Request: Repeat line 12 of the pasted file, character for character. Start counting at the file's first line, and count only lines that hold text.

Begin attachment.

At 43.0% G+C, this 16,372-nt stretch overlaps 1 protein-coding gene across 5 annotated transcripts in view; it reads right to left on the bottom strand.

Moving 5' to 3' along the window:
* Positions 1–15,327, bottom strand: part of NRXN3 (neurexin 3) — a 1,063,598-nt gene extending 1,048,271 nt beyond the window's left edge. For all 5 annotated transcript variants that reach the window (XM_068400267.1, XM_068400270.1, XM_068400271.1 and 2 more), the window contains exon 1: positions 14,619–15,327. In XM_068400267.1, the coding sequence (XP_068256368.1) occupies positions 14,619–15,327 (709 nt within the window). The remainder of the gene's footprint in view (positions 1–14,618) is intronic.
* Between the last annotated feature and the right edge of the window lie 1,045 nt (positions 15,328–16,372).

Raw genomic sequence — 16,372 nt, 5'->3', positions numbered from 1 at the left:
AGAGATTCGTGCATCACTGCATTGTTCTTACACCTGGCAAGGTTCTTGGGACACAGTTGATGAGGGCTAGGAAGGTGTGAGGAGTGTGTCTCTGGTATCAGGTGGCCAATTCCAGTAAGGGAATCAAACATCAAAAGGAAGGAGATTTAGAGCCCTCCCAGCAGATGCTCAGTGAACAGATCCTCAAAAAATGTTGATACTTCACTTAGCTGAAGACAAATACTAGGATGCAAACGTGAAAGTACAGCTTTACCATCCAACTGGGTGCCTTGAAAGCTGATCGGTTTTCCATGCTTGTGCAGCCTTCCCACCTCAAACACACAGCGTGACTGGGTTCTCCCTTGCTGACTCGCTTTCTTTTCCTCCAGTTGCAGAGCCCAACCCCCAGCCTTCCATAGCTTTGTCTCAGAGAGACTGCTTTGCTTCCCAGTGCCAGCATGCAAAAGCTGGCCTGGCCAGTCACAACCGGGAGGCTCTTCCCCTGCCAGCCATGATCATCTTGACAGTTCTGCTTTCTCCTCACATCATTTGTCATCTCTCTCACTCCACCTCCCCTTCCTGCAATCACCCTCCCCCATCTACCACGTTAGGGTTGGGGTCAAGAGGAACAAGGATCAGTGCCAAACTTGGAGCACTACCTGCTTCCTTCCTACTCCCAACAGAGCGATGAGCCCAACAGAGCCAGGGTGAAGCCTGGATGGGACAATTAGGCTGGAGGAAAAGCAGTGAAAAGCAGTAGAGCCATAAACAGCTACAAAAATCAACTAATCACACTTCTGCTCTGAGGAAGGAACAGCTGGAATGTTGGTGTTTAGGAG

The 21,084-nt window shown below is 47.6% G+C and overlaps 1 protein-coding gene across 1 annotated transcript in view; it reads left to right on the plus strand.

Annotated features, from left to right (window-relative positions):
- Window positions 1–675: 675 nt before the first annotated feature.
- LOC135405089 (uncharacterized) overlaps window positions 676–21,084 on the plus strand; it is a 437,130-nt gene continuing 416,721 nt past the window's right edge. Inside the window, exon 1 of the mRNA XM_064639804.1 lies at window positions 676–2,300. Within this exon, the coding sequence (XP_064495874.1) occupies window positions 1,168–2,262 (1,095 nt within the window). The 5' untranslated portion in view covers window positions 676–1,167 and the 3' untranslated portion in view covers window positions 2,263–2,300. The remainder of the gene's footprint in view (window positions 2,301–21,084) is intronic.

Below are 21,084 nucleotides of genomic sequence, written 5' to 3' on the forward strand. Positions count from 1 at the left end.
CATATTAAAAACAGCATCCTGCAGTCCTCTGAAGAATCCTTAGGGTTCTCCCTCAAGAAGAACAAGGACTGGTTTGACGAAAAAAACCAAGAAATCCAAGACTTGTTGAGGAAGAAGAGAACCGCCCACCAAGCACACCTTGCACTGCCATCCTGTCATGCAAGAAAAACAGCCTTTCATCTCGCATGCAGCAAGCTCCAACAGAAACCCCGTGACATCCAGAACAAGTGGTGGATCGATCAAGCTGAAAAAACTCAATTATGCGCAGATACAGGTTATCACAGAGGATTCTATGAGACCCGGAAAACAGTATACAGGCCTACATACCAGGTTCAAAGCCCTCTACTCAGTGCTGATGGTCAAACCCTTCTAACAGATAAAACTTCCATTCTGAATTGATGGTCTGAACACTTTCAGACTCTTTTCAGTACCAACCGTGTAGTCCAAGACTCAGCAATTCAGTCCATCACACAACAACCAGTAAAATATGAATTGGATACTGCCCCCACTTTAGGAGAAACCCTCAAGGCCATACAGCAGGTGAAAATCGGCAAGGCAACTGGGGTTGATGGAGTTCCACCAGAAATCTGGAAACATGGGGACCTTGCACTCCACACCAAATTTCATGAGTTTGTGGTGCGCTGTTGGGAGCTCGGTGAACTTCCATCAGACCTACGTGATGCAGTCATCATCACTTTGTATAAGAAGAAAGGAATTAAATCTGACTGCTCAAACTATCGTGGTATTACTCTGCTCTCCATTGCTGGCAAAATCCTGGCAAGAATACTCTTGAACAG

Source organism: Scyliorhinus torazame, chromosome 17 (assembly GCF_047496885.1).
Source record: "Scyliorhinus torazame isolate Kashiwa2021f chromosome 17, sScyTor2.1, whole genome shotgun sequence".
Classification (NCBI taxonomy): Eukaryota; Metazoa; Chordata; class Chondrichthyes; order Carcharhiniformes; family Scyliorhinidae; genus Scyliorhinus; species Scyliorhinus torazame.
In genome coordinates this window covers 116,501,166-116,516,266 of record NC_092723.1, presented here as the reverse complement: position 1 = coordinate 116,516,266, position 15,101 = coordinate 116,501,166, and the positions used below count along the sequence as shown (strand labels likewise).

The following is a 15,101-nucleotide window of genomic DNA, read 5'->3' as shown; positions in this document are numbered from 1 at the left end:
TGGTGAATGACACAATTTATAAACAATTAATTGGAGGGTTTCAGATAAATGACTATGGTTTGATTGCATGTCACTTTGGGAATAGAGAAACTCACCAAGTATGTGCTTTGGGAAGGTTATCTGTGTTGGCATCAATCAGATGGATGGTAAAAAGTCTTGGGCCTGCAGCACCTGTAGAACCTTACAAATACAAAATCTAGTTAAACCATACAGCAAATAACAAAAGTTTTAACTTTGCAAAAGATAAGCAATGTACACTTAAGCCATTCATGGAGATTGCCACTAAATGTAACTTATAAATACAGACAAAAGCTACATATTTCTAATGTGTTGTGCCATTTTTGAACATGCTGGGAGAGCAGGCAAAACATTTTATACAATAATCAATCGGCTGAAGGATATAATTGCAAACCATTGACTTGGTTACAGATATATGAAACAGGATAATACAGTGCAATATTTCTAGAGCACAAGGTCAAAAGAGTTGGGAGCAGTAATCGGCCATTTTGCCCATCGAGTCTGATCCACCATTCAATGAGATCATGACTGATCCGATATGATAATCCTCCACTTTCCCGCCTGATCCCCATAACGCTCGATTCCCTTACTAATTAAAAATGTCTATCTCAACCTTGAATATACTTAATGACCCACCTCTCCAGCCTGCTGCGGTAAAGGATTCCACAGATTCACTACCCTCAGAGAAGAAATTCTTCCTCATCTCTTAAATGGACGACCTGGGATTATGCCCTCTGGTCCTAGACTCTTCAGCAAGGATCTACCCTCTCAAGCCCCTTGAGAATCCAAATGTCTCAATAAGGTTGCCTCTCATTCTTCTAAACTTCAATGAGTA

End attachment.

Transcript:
CATATTAAAAACAGCATCCTGCAGTCCTCTGAAGAATCCTTAGGGTTCTCCCTCAAGAAGAACAAGGACTGGTTTGACGAAAAAAACCAAGAAATCCAAGACTTGTTGAGGAAGAAGAGAACCGCCCACCAAGCACACCTTGCACTGCCATCCTGTCATGCAAGAAAAACAGCCTTTCATCTCGCATGCAGCAAGCTCCAACAGAAACCCCGTGACATCCAGAACAAGTGGTGGATCGATCAAGCTGAAAAAACTCAATTATGCGCAGATACAGGTTATCACAGAGGATTCTATGAGACCCGGAAAACAGTATACAGGCCTACATACCAGGTTCAAAGCCCTCTACTCAGTGCTGATGGTCAAACCCTTCTAACAGATAAAACTTCCATTCTGAATTGATGGTCTGAACACTTTCAGACTCTTTTCAGTACCAACCGTGTAGTCCAAGACTCAGCAATTCAGTCCATCACACAACAACCAGTAAAATATGAATTGGATACTGCCCCCACTTTAGGAGAAACCCTCAAGGCCATACAGCAGGTGAAAATCGGCAAGGCAACTGGGGTTGATGGAGTTCCACCAGAAATCTGGAAACATGGGGACCTTGCACTCCACACCAAATTTCATGAGTTTGTGGTGCGCTGTTGGGAGCTCGGTGAACTTCCATCAGACCTACGTGATGCAGTCATCATCACTTTGTATAAGAAGAAAGGAATTAAATCTGACTGCTCAAACTATCGTGGTATTACTCTGCTCTCCATTGCTGGCAAAATCCTGGCAAGAATACTCTTGAACAG